Reflections of an indie writer on 2017

It is customary at the close of a year to look back and reflect on ones accomplishments and ones failures. As writers, we think on the things that made us rise to an occasion and what we utterly fell flat on. What worked and what didn’t, so to speak, in our ongoing quest to put imagination to word and word to pen and pen to MS Word and MS Word to our hopeful next bestseller. Despite the fact that I’ve only been publishing since late 2014, I feel as if I have grown in leaps and bounds as a writer. No, not that I’m some huge bestseller. I’m talking real growth, the kind that counts (for me anyway).

In some ways, there has been some real growth for me as a writer. While dealing with personal issues, such as having my day job taken away due to a plant closure and struggling with almost constant depression and stress and doubt, I was still able to produce 4 novels, 1 collection, 4 audiobooks, and participated in 3 anthologies. And lined up projects for early 2018. I’m not trying to toot my own horn here, but when you’ve done something you ought to be proud of, there should be no problem looking back every now and then and giving yourself a little high five. We writers do this so seldom (well, most of us).

I’ve also learned more this year than any other that no writer is an island. The moment we think we’re alone is the moment we begin to question ourselves over every little choice and decision. This is very critical in the indie world as every independent writer naturally goes it alone. I think maybe because of this natural habit we have to be secluded is what drives a good many batshit crazy, making them feel like they can’t write simply because they can’t sell. More on this in a moment. The point of this paragraph is that even in the indie world, survivability typically follows ones ability to do two things: evolve and humility. Evolution, being able to keep a curious eye on how readers are reading and the technology that follows. Humility, being able to ask for help.

While being able to evolve with technology and market trends is helpful, being humble is way more important. Being able to reach out to a trusted circle of friends and fellow writers, bouncing ideas, and/or just plain ole venting has been super critical in my own survival as a writer. This year has been super hard for me (and a great many other writers). Both in my personal life as well as in my book sales. I don’t think there’s enough data to explain why book sales were rough for many indies this year. Much like the sea, everything is in a state of flux. Could be due to political reasons. Could be the weather. Could be a great many things. The problem I’m seeing, myself included, is that some of us indies got a little taste of success as writers and when that slipped away we started to doubt everything we were doing or why we were even writing in the first place.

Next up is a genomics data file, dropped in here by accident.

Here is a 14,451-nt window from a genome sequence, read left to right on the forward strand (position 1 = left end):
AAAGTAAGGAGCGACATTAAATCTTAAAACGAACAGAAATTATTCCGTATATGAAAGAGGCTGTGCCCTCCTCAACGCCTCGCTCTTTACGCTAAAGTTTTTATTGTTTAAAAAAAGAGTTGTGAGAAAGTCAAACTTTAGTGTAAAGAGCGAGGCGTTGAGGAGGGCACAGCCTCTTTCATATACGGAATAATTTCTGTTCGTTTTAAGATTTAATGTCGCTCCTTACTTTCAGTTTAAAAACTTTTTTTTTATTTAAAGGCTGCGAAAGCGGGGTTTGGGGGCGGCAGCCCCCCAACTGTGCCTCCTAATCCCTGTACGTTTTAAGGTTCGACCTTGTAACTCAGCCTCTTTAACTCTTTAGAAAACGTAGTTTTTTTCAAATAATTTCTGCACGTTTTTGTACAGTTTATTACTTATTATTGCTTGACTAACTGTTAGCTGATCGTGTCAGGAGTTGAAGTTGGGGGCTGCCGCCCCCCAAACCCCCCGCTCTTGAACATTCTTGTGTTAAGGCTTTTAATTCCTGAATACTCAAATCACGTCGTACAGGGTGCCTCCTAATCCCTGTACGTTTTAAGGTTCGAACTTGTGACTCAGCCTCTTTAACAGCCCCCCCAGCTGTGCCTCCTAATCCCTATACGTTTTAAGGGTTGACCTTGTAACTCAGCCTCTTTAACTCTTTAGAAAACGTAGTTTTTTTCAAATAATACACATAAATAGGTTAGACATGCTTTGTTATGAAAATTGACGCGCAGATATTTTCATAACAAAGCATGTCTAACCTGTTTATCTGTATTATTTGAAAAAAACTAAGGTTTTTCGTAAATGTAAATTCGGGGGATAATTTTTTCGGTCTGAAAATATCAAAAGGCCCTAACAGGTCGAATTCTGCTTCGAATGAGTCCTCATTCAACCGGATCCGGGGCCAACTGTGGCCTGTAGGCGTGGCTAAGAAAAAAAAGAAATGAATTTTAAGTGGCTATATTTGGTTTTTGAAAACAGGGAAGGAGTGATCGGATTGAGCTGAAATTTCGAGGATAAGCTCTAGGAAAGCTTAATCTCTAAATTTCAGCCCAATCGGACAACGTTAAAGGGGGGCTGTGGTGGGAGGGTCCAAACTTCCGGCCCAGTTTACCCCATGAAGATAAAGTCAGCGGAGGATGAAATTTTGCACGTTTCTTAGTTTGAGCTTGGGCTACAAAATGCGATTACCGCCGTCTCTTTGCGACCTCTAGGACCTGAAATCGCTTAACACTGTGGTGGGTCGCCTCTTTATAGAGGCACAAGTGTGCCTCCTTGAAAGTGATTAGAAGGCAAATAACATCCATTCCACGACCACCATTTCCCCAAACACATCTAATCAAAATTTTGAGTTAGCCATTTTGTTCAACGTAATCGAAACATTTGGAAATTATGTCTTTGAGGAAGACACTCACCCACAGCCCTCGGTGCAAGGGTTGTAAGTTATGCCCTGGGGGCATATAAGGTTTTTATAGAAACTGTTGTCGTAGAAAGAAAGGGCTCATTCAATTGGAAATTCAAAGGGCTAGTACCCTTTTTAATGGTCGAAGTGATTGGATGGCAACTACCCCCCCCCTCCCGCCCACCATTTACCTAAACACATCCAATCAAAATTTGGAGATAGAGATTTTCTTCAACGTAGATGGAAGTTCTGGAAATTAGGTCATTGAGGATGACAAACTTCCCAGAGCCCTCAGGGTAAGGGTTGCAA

Be it traditional or indie, being a writer must fundamentally come from the same place, this incarnate need to tell stories, to be that old man or old woman by the camp fire who gets tickled at the prospect of spinning a tale. Admittedly, this year I spent too much time looking at my own book sales and trends and allowing those to govern my belief over if I was a good writer or not. And what a horrible way to cultivate soil that ultimately should be enriched in imagination, hope, and joy. This year alone, I witnessed some of my best sales and some of my worst. If I was to base my success as a writer on sales alone, could you imagine how that effected my work? Or my ego? Or my pride?

Looking forward, there are some things that I want to improve upon in 2018. I want to continue reaching out and depending and likewise helping my circle of trusted friends…to remember that I am not alone. And I would also like to STOP looking at book sales, or at least limit how often I am. Once a week sounds a lot better than several times a day, right? And lastly, I want to write, and not just on what I think will sell, but on what I want. Zombies overdone? Who cares, I think it’s neat to imagine worlds with the undead. Vampires are an old hat… Whatever, I think vampires are cool. What the hell is a rainbow blob monster? Does it matter, as long as it was super exciting to write?

This coming year, above all, I want to have fun again.

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